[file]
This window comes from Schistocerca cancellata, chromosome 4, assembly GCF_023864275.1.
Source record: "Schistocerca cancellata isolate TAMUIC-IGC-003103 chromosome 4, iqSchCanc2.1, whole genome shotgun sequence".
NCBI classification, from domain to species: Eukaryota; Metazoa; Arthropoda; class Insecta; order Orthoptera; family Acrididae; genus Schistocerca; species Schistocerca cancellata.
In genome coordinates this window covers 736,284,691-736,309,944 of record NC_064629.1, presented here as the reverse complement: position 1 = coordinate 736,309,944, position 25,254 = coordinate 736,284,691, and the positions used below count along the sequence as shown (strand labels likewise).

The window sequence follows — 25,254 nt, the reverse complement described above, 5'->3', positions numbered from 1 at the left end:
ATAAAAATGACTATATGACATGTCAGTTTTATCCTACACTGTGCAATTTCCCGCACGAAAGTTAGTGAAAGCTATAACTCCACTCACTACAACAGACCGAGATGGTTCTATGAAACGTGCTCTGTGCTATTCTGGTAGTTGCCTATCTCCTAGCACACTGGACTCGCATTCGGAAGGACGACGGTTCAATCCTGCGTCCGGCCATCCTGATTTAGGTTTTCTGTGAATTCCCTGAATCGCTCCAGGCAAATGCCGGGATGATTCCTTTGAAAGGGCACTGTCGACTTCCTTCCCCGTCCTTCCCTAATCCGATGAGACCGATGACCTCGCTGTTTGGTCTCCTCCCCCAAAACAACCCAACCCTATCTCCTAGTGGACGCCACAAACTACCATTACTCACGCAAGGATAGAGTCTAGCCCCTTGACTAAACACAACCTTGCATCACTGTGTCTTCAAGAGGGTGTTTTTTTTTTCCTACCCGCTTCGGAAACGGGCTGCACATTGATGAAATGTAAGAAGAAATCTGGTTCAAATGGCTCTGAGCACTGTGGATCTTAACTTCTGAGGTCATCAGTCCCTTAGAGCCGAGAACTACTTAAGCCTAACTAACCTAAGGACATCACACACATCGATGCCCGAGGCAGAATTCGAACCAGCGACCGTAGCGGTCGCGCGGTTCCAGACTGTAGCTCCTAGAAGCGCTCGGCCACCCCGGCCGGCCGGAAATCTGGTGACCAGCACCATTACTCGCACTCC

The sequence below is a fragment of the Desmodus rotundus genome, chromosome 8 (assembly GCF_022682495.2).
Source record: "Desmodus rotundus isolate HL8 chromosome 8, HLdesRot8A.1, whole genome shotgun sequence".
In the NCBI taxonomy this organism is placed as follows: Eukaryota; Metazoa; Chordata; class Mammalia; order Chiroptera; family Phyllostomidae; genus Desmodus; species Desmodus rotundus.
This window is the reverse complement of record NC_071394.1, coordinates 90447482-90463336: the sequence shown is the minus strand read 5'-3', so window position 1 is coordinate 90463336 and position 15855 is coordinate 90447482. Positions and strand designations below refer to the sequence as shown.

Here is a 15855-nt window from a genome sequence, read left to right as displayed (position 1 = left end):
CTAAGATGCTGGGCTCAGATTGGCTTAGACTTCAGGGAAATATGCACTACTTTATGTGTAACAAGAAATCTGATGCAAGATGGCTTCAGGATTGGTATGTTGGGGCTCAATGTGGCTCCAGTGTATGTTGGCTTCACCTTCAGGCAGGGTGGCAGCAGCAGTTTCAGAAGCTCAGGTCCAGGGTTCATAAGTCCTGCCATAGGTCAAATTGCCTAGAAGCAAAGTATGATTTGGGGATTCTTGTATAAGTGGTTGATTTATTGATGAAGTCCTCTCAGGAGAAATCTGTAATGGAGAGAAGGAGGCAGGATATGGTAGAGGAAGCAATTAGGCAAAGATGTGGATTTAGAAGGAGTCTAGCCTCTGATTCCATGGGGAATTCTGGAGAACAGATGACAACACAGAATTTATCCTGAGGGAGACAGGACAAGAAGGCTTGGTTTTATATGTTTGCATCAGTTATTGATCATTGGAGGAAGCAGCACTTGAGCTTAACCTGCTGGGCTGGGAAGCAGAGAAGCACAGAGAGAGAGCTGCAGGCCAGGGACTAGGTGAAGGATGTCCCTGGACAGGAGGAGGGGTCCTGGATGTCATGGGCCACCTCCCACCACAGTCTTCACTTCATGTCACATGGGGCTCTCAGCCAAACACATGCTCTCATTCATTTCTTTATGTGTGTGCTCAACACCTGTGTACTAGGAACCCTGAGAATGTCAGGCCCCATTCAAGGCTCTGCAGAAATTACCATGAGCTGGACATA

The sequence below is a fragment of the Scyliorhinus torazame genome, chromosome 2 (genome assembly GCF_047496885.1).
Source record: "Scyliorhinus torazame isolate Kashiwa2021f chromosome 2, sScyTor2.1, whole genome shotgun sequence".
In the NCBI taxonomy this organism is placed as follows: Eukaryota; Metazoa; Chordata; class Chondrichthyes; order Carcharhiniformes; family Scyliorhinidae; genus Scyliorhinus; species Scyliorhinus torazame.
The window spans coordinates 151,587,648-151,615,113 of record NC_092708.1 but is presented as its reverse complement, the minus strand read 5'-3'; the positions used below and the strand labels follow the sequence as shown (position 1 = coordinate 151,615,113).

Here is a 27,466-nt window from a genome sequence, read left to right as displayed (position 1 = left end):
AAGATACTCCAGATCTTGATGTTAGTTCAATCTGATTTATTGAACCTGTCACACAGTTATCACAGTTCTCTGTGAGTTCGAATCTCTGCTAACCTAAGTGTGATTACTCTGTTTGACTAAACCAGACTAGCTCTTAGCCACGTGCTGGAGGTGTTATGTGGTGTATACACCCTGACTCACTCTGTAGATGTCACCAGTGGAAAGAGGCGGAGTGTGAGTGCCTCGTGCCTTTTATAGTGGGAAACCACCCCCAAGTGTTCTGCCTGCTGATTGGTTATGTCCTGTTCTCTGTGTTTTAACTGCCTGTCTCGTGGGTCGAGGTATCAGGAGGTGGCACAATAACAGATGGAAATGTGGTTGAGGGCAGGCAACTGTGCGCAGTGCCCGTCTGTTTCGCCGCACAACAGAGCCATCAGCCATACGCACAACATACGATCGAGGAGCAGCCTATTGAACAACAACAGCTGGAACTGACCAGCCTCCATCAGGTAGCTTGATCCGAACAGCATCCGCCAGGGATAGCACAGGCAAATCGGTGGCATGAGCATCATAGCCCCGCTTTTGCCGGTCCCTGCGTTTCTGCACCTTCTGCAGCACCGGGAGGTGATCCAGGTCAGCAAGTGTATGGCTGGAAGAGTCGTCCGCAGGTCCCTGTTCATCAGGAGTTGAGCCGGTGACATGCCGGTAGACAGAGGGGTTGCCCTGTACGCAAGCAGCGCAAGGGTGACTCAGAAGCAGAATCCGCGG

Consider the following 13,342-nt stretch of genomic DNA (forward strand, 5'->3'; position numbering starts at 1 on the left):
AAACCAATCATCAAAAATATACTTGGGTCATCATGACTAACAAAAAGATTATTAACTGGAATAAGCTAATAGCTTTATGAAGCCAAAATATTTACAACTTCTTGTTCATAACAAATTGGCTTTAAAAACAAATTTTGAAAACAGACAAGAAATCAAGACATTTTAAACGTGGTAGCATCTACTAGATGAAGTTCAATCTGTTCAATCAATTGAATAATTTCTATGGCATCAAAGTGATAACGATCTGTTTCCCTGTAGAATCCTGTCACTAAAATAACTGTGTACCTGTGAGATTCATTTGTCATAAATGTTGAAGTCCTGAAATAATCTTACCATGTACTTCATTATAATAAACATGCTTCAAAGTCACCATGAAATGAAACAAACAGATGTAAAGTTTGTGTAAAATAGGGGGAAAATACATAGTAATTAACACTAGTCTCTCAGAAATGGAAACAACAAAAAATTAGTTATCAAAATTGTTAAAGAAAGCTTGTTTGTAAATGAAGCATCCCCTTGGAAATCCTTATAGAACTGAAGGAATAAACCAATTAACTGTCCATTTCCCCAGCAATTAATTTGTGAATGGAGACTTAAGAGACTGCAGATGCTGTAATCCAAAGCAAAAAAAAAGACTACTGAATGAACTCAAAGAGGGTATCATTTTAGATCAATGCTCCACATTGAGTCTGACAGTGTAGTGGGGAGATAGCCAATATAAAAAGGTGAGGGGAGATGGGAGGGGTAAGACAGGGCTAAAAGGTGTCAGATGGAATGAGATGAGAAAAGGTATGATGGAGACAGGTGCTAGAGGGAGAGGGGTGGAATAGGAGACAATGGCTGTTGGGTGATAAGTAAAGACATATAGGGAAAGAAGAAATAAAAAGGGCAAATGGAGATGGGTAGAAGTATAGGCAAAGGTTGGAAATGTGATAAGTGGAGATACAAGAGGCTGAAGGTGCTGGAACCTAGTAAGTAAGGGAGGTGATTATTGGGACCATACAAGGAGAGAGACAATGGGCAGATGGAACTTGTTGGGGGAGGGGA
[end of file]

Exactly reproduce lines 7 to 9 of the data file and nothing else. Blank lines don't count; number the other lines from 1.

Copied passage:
The sequence below is a fragment of the Desmodus rotundus genome, chromosome 8 (assembly GCF_022682495.2).
Source record: "Desmodus rotundus isolate HL8 chromosome 8, HLdesRot8A.1, whole genome shotgun sequence".
In the NCBI taxonomy this organism is placed as follows: Eukaryota; Metazoa; Chordata; class Mammalia; order Chiroptera; family Phyllostomidae; genus Desmodus; species Desmodus rotundus.